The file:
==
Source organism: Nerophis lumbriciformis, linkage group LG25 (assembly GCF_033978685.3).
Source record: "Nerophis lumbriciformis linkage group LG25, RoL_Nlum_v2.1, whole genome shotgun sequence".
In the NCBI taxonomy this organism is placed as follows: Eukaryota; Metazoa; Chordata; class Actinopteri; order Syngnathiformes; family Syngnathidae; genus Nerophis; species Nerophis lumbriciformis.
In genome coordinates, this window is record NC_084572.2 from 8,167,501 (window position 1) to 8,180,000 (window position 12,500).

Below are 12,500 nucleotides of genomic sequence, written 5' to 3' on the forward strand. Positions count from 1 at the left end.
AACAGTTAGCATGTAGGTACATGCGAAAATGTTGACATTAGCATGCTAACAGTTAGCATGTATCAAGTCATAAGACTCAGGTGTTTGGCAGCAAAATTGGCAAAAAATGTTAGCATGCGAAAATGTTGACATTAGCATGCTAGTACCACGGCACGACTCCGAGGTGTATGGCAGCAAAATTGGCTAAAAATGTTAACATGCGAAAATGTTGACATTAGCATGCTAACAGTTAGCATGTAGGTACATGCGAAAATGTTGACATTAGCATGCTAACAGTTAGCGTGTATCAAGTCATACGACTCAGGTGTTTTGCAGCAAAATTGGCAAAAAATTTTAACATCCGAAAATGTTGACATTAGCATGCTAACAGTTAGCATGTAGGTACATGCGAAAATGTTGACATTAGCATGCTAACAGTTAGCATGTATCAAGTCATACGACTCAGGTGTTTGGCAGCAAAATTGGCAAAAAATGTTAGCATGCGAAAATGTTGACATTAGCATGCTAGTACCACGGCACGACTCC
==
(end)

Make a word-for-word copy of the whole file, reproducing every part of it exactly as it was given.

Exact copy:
Source organism: Nerophis lumbriciformis, linkage group LG25 (assembly GCF_033978685.3).
Source record: "Nerophis lumbriciformis linkage group LG25, RoL_Nlum_v2.1, whole genome shotgun sequence".
In the NCBI taxonomy this organism is placed as follows: Eukaryota; Metazoa; Chordata; class Actinopteri; order Syngnathiformes; family Syngnathidae; genus Nerophis; species Nerophis lumbriciformis.
In genome coordinates, this window is record NC_084572.2 from 8,167,501 (window position 1) to 8,180,000 (window position 12,500).

Below are 12,500 nucleotides of genomic sequence, written 5' to 3' on the forward strand. Positions count from 1 at the left end.
AACAGTTAGCATGTAGGTACATGCGAAAATGTTGACATTAGCATGCTAACAGTTAGCATGTATCAAGTCATAAGACTCAGGTGTTTGGCAGCAAAATTGGCAAAAAATGTTAGCATGCGAAAATGTTGACATTAGCATGCTAGTACCACGGCACGACTCCGAGGTGTATGGCAGCAAAATTGGCTAAAAATGTTAACATGCGAAAATGTTGACATTAGCATGCTAACAGTTAGCATGTAGGTACATGCGAAAATGTTGACATTAGCATGCTAACAGTTAGCGTGTATCAAGTCATACGACTCAGGTGTTTTGCAGCAAAATTGGCAAAAAATTTTAACATCCGAAAATGTTGACATTAGCATGCTAACAGTTAGCATGTAGGTACATGCGAAAATGTTGACATTAGCATGCTAACAGTTAGCATGTATCAAGTCATACGACTCAGGTGTTTGGCAGCAAAATTGGCAAAAAATGTTAGCATGCGAAAATGTTGACATTAGCATGCTAGTACCACGGCACGACTCC